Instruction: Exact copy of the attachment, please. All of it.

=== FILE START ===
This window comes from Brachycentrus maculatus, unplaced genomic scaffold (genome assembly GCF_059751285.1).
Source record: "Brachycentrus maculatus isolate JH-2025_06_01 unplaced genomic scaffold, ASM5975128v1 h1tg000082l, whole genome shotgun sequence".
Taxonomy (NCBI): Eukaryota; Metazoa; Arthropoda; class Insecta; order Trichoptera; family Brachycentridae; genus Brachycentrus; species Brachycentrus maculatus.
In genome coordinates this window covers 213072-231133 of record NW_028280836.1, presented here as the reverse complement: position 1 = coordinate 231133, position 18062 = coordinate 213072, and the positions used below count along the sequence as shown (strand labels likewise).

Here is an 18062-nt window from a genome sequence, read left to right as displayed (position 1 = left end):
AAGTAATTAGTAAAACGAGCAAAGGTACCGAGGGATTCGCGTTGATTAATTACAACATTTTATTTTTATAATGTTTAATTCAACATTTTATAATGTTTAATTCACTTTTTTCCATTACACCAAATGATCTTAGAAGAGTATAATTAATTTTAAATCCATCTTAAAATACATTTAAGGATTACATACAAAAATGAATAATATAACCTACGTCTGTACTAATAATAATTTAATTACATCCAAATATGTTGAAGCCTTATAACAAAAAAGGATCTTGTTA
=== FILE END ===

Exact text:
This window comes from Brachycentrus maculatus, unplaced genomic scaffold (genome assembly GCF_059751285.1).
Source record: "Brachycentrus maculatus isolate JH-2025_06_01 unplaced genomic scaffold, ASM5975128v1 h1tg000082l, whole genome shotgun sequence".
Taxonomy (NCBI): Eukaryota; Metazoa; Arthropoda; class Insecta; order Trichoptera; family Brachycentridae; genus Brachycentrus; species Brachycentrus maculatus.
In genome coordinates this window covers 213072-231133 of record NW_028280836.1, presented here as the reverse complement: position 1 = coordinate 231133, position 18062 = coordinate 213072, and the positions used below count along the sequence as shown (strand labels likewise).

Here is an 18062-nt window from a genome sequence, read left to right as displayed (position 1 = left end):
AAGTAATTAGTAAAACGAGCAAAGGTACCGAGGGATTCGCGTTGATTAATTACAACATTTTATTTTTATAATGTTTAATTCAACATTTTATAATGTTTAATTCACTTTTTTCCATTACACCAAATGATCTTAGAAGAGTATAATTAATTTTAAATCCATCTTAAAATACATTTAAGGATTACATACAAAAATGAATAATATAACCTACGTCTGTACTAATAATAATTTAATTACATCCAAATATGTTGAAGCCTTATAACAAAAAAGGATCTTGTTA